In any case, a nice post here, much to think about.

Melodie Campbell said...

Art, I teach comedy writing, and actually use both Phyllis Diller and Joan Rivers to demonstrate different kinds of humour in my course. Phyllis specialized in self-deprecating humor. Joan made fun of others (I use her scathing, hurtful humour about Liz Taylor as an example.) People loved Phyllis, because she didn't hurt anyone. Joan did not have the same affectionate following among women, for good reason.

The other cool thing I do is talk about research we did about the difference between American and British humour. But that is a post for another day. :)

I still do some standup, but only at conferences (I'm on the speaker circuit.) I find that audience more receptive and less brutal.
Thanks for your thoughtful comments! I was a little leery about leaving this post, as it might be shocking and uncomfortable for some people.


Melodie Campbell said...

Paul, you've got me wondering. I think comics today are more crude than in my time, and yes, they may find themselves being criticized for that. But I also find audiences are more receptive of young women comics than they were in my day. I cheer them on, of course.

B.K. Stevens said...

Melodie, I can't really comment on the issues you raise because I just don't know. (Forgive me, but I don't go to comedy clubs and have pretty much given up on late-night comedy shows). I'll tell you about one thing I've long wished for, though. I wish a woman who has a sense of humor and weighs more than 100 pounds would make an exercise DVD. I've tried a number of exercise tapes and DVDs, but the woman leading the exercise is always a perky, skinny twenty-year-old who talks about how good it feels to do exercises I find painful and humiliating. I remember putting up with one such DVD until the woman said, "Now, are you ready to have some REAL fun?" I thought it over and said, "Yes, I am." So I turned off the DVD, fixed a snack, and read a book. If someone made an exercise DVD that took a more realistic approach and joked about the exercises being unpleasant but necessary, I bet it would find an audience.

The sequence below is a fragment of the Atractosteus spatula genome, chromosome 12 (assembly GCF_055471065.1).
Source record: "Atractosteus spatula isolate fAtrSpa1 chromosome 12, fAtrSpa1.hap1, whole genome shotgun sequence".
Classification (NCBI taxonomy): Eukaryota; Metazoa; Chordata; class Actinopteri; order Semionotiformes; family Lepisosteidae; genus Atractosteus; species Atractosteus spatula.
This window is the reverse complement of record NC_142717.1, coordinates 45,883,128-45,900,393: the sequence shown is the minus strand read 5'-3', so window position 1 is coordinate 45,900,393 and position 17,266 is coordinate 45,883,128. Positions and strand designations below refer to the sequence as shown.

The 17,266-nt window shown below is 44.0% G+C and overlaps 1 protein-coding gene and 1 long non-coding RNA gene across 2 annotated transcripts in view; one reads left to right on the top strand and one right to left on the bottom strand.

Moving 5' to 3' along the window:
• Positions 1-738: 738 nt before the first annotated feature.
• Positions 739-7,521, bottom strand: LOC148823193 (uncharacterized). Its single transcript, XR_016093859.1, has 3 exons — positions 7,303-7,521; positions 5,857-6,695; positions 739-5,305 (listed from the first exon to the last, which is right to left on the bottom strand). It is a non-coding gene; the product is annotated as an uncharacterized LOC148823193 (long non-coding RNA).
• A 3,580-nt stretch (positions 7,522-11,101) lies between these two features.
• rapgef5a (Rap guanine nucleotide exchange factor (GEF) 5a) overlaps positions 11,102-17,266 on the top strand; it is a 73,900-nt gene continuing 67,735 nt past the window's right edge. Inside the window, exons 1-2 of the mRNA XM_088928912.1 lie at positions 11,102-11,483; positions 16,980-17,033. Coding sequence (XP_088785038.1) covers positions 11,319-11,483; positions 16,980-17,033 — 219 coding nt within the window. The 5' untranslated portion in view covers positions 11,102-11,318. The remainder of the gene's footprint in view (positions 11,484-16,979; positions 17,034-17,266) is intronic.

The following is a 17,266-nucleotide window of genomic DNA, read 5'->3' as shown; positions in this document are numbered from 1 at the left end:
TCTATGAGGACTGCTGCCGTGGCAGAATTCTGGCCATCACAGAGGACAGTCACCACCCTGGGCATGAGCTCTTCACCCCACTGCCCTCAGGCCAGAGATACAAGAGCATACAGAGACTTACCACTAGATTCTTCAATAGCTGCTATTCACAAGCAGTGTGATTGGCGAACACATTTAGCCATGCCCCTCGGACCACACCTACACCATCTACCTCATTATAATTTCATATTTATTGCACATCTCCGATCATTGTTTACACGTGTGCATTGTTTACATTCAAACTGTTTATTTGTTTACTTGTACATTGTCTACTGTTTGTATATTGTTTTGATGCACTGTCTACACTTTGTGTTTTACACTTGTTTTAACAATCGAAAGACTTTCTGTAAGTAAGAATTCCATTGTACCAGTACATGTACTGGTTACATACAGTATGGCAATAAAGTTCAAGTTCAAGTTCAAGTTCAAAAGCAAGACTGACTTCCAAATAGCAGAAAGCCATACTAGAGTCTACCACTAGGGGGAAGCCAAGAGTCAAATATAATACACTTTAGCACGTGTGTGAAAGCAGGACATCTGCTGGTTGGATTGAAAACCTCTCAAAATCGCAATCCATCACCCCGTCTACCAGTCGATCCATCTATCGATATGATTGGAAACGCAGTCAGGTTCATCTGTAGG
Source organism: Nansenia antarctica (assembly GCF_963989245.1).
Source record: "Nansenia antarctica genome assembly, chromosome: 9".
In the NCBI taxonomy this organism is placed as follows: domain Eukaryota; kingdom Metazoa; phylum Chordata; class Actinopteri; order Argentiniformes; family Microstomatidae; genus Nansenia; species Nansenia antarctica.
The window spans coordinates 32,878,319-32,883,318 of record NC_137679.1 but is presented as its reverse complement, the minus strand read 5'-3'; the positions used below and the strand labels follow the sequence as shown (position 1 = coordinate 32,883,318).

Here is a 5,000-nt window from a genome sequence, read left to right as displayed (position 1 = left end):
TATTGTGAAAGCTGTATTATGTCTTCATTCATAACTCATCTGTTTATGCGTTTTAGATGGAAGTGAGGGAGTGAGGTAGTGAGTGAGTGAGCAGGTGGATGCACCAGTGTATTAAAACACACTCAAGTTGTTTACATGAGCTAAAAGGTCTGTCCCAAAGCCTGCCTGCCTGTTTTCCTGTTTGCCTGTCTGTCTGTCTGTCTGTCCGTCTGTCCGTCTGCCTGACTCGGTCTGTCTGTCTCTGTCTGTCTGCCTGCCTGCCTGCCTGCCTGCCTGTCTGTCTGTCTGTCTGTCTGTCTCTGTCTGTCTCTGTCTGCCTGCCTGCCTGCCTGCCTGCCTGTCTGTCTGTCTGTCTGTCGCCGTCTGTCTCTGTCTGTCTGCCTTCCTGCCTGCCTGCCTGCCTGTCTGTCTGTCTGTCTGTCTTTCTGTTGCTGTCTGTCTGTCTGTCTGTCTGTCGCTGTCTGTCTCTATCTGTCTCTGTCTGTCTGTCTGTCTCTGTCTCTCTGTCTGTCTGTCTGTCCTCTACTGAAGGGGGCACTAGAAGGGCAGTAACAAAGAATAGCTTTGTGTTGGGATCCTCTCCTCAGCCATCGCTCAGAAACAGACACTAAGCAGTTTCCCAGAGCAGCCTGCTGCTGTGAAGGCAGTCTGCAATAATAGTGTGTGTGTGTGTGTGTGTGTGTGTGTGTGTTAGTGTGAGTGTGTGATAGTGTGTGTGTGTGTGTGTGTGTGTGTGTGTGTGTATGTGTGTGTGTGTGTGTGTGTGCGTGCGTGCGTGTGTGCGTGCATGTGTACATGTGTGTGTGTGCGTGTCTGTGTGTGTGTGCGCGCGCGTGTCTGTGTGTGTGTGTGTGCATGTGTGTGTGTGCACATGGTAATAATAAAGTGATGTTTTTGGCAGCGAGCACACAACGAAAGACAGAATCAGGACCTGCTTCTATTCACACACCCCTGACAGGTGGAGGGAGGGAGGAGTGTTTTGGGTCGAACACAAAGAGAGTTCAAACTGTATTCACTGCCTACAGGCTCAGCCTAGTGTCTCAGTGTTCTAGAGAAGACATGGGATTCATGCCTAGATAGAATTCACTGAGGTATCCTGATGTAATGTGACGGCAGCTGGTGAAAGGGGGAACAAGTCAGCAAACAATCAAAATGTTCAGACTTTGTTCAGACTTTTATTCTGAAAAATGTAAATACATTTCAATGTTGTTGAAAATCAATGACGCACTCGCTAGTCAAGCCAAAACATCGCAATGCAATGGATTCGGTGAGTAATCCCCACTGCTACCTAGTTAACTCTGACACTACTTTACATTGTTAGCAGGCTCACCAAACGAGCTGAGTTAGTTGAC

Herschel Cozine said...

Food for thought, and here are some of my favorite comics:
Phyllis Diller
Bob Newhart
Jack Benny (not stand up, but worthy of mention)
Rita Rudner
Steven Wright
Red Buttons

All of the above have humor primarily self effacing. Benny was the master of that. All of them were "gentle". And as far as I'm concerned age or sex had nothing to do with it.

I enjoy Don Rickles, but only in small doses. His humor, of course, is directed at putdowns of others, but it is done in such a way that one doesn't take offense.

Then there is Kathy Griffith (Griffin?). Sorry, I'll take a pass.

Melodie Campbell said...

BK - YES! With you all the way, Sister. Sadly, I will not be the one to be featured in it (I'm the before picture.)
But I bet it would earn a pretty penny.

Melodie Campbell said...

Bob Newhart and Carol Burnett were my two major influences, Herschel! Loved their good-natured humour. That's what I try to write. Miss them both.

Eve Fisher said...

BK - I'm with you, too!
Melodie, I think humor in movies has gotten a whole lot cruder than it used to be. Most of the comedy movies today are more cruel than funny, and have almost no wit. Compare "The Jerk" (considered very crude and vulgar in its day) to "The Hangover" and you'll see what I mean. On the other hand, I LOVED "40 Year Old Virgin", "The Darjeeling Express", and [almost] anything by Kevin Smith, so I'm no blushing virgin myself.
Re women and comedy - I don't know. I apparently crack people up a lot around here, no stand-up, just wisecracking about politics and media, and I get away with a lot. ("The Chico's look - telling women for decades that a pair of tight jeans and a baggy shirt will keep them sexy during hot flashes.")

Melodie Campbell said...

"more cruel than funny, and have almost no wit" - Eve, you've nailed it.

I'm thinking the Sleuthsayer's audience is clever...dare I say, a lot more clever than some audiences I've found at comedy clubs. (waiting for the slings and arrows now :)

Art Taylor said...

Bonnie! Your response to "Now are you ready to have some REAL fun?" made me laugh out loud!